Why does business analysis lower the cost of software development?
According to research conducted by Robert G. Cooper, for every 7 product ideas an average of 1.5 is launched in production and only one is successful. However, the business analysis process performed before the project launch is able to increase the chances of success. I will try to prove it below.
Phrases of the development process
According to the market standard the development process should consist of the following stages:
As you can see, there is no explicit place for detailed business analysis at any of these stages. So why should we think about it as part of a software development process? Before we get into that, let’s explain the concept of business analysis.
What is Business Analysis?
Defining a business analysis is not an easy task as it is carried out at every stage throughout the software development process. Using the IIBA (International Institute of Business Analysis) definition, business analysis is a practice that allows introducing changes in the organizational context by defining business needs and describing solutions that bring value to stakeholders. However, in order not to use such an extensive definition, it can be assumed that business analysts function as a link between the client and the development team to collect and describe the business requirements tailored to the client’s idea and business goals.
The key phrase in this definition is “to collect [..] business requirements”. The business analysis in software development projects doesn’t come with things like recommendations or suggestions. All stakeholder requirements will always reflect the target audience’s needs. The business analyst task is to understand the idea for the software product before proceeding to collecting business requirements and confirming the coverage of the business needs from which the idea was created.
Business analyst role — example #1
Let’s assume that the idea is to build a walking path from point A to point B. Without the business analysis techniques used in the process of product development it would look like this:
- Describing the idea
- Defining the path (e.g. cobblestones with curbs, map location, etc.)
- Creating the path’s prototype (can it withstand the load of pedestrians, bikes, vehicles, etc.)
- Setting a strategy for development (plan of work, press release, etc.)
- Putting it into use for residents
The process involving business analysis could look similar, but the work performed during each stage might be completely different by taking one additional step right at the start:
‘Is building a sidewalk a business requirement or a need?”
This question is crucial because when we consider a path as one of the functional requirements, we lose the broader view of the basic need. Let’s assume that during the workshop we work out a basic business need of users which is to move from point A to point B. Of course, the path has one option that allows you to meet the need, but it is not the only solution. The solution is also a bicycle path, a moving pavement (if the path is under a roof) or stairs leading to another road and reducing the travel time. Thinking more abstractly, you can even consider renting scooters, bicycles or running a new tram line.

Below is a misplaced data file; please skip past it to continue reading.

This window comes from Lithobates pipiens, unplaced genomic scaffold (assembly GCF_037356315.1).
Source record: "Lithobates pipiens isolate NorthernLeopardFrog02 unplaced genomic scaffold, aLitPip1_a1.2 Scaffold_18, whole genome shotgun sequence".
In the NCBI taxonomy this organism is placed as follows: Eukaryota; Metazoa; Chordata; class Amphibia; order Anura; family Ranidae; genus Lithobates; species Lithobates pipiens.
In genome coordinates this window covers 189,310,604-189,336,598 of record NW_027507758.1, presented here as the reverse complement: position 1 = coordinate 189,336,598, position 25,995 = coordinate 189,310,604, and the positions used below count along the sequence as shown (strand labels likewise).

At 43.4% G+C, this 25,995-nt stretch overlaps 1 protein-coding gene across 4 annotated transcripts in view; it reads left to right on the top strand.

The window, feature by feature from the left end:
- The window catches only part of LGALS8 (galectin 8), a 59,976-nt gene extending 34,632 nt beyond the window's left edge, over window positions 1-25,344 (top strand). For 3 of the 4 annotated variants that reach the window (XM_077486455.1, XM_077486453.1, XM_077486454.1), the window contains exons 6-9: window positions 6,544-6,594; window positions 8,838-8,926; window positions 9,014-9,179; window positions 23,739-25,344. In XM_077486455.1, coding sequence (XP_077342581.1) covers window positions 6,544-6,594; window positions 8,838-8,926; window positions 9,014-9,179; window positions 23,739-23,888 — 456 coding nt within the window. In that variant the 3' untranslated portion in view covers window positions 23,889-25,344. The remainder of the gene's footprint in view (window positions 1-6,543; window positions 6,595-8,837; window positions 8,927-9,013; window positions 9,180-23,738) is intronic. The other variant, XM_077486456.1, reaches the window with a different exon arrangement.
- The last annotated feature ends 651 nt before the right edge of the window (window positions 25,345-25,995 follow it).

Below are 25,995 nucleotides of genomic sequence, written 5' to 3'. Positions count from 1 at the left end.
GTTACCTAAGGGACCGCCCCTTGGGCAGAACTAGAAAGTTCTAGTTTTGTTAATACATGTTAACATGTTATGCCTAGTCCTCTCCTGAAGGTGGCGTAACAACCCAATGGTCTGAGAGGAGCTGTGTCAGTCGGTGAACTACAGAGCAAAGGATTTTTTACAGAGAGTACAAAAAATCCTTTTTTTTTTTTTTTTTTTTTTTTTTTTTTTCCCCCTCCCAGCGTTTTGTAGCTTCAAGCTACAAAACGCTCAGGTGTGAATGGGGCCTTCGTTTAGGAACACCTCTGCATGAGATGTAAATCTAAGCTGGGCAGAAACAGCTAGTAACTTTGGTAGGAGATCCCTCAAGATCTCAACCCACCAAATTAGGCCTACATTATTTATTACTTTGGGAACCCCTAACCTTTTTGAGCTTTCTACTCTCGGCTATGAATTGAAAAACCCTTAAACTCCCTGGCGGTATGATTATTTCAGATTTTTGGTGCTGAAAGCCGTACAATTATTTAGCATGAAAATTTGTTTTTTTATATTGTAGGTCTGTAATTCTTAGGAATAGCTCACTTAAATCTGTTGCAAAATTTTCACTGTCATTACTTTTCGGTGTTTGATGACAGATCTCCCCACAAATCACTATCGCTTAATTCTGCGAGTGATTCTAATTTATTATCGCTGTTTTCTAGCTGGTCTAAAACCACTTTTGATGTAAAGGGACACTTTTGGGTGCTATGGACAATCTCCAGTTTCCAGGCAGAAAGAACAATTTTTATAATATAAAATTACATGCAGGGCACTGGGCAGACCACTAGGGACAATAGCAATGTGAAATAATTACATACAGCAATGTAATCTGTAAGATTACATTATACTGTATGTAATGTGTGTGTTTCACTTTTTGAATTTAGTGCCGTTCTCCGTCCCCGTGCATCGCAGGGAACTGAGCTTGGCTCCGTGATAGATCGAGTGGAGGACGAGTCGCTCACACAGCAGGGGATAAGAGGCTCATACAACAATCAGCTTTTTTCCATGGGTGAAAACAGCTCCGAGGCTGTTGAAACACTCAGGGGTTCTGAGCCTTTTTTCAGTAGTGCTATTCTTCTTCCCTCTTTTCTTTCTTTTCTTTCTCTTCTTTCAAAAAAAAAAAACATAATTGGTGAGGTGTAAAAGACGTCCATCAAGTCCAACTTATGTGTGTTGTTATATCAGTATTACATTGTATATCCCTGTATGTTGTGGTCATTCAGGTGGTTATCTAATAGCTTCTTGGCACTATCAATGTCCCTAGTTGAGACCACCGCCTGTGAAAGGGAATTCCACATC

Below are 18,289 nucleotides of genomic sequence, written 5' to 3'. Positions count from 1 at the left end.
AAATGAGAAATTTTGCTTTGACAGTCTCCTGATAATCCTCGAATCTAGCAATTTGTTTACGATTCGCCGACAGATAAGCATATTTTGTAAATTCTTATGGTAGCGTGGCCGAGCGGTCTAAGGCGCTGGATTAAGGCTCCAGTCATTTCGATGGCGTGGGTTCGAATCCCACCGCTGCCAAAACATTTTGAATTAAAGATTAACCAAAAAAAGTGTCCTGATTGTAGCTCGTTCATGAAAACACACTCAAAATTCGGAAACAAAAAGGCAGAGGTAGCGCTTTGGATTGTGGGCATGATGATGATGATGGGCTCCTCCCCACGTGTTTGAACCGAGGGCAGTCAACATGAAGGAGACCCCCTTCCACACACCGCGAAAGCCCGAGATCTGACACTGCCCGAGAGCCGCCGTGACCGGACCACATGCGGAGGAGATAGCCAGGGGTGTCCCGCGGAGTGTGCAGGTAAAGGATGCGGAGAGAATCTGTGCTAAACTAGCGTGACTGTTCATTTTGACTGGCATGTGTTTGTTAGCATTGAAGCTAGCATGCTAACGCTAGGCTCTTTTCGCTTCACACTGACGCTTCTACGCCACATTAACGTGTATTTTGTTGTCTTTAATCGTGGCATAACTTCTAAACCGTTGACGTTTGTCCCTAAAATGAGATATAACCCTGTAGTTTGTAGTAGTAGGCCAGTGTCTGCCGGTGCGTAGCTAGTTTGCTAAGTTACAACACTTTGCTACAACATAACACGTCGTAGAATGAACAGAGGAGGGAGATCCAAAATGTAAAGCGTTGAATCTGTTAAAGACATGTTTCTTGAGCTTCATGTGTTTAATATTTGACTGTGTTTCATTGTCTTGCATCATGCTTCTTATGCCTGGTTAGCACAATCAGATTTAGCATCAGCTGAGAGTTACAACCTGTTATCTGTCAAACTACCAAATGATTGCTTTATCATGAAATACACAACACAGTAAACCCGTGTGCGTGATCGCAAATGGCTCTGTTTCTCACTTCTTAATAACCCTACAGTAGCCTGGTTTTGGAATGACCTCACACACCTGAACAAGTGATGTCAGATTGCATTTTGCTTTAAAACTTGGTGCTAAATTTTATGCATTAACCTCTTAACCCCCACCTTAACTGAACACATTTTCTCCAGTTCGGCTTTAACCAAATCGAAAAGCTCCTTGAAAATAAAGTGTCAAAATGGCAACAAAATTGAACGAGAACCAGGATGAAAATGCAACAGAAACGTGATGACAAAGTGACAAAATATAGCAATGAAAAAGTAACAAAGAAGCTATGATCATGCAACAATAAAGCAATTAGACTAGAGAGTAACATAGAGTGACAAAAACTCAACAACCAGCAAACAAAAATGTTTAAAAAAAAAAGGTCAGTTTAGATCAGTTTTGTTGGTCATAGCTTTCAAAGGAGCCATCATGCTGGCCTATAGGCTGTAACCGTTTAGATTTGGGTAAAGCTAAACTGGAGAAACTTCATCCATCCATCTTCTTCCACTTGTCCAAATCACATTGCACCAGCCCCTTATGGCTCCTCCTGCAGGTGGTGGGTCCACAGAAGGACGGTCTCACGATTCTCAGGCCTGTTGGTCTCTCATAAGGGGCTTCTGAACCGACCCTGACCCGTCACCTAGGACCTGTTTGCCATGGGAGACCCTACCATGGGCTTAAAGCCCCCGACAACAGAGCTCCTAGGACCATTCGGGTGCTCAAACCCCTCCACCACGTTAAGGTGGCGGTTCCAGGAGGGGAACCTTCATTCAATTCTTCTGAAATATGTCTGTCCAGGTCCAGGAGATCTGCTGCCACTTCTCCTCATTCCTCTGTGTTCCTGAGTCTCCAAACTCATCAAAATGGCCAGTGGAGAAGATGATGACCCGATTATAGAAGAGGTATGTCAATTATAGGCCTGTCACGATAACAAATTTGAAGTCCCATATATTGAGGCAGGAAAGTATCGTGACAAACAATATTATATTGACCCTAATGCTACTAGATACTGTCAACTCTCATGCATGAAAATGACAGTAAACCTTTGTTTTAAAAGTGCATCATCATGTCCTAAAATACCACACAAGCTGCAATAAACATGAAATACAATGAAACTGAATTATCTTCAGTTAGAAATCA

Let’s consider a pessimistic solution where no business analysis was performed and a sidewalk was created. The first tests of the residents occur to be negative due to the fact that the distance is long and they would prefer scooter rentals. As a result, we have to redefine the entire product and start the process which in the case of the business analytical phase would avoid the initial problem.
Focusing on business needs, not the requirements, allows us not to center upon one solution, but to establish more options from which we can choose the one that suits the needs of end users best.
Business analysis in software development — example #2
An example of the value of business analysis in software development is also quite vivid in one of the cases that happened to a large sports betting company. Due to the change in their users behavior, the business owner decided to invest in a mobile software development project, which at the same time meant an additional need for regular audits and data analysis to properly manage the risk. Unfortunately, undefined threats caused by new processes resulted in unnecessary backlog changes, which then translated into the need for additional time to deliver the app. When the exceeded time became too big of a threat, the decision makers decided to hire a business analyst. An IT business analyst was able to quickly understand the business model of the online betting environment and design audit processes with many different stakeholders, thus preventing unnecessary changes to the approved plan. Additionally, one of the BA’s responsibilities was establishing roles with assigned tasks to avoid communication gaps between the project team members involved in the business operations.
The result of engaging an IT business analyst to the software project team
- Defined audit management processes across the organization
- Improved audit reporting across the organization
- Reduction of the time needed to deliver corrective audit elements
- Reduction of organizational risk
- Increased capacity for the sustainable development of the organization
The use of business analysis in the process of introducing changes or new solutions enable avoiding not only wasting project’s finances, but also time. In addition, you avoid tarnishing your business PR after the launch of a software product which doesn’t meet expectations and business objectives. Most of all, however, it will allow you to avoid situations like the one with scooters described above or as presented on the picture below: